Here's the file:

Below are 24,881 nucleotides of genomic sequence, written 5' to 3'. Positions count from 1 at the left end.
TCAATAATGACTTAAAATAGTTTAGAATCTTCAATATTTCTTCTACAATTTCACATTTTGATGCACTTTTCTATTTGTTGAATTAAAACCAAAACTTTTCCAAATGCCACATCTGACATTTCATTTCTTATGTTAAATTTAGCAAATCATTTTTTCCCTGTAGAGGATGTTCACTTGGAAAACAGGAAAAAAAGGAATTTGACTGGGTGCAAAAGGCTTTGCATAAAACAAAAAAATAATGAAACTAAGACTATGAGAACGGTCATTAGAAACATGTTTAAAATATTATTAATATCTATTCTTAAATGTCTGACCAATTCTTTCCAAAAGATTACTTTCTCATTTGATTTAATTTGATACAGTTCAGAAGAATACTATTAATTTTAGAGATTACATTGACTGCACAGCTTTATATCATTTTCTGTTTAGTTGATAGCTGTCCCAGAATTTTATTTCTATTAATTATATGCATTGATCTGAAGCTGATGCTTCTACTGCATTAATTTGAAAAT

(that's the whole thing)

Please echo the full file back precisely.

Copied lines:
Below are 24,881 nucleotides of genomic sequence, written 5' to 3'. Positions count from 1 at the left end.
TCAATAATGACTTAAAATAGTTTAGAATCTTCAATATTTCTTCTACAATTTCACATTTTGATGCACTTTTCTATTTGTTGAATTAAAACCAAAACTTTTCCAAATGCCACATCTGACATTTCATTTCTTATGTTAAATTTAGCAAATCATTTTTTCCCTGTAGAGGATGTTCACTTGGAAAACAGGAAAAAAAGGAATTTGACTGGGTGCAAAAGGCTTTGCATAAAACAAAAAAATAATGAAACTAAGACTATGAGAACGGTCATTAGAAACATGTTTAAAATATTATTAATATCTATTCTTAAATGTCTGACCAATTCTTTCCAAAAGATTACTTTCTCATTTGATTTAATTTGATACAGTTCAGAAGAATACTATTAATTTTAGAGATTACATTGACTGCACAGCTTTATATCATTTTCTGTTTAGTTGATAGCTGTCCCAGAATTTTATTTCTATTAATTATATGCATTGATCTGAAGCTGATGCTTCTACTGCATTAATTTGAAAAT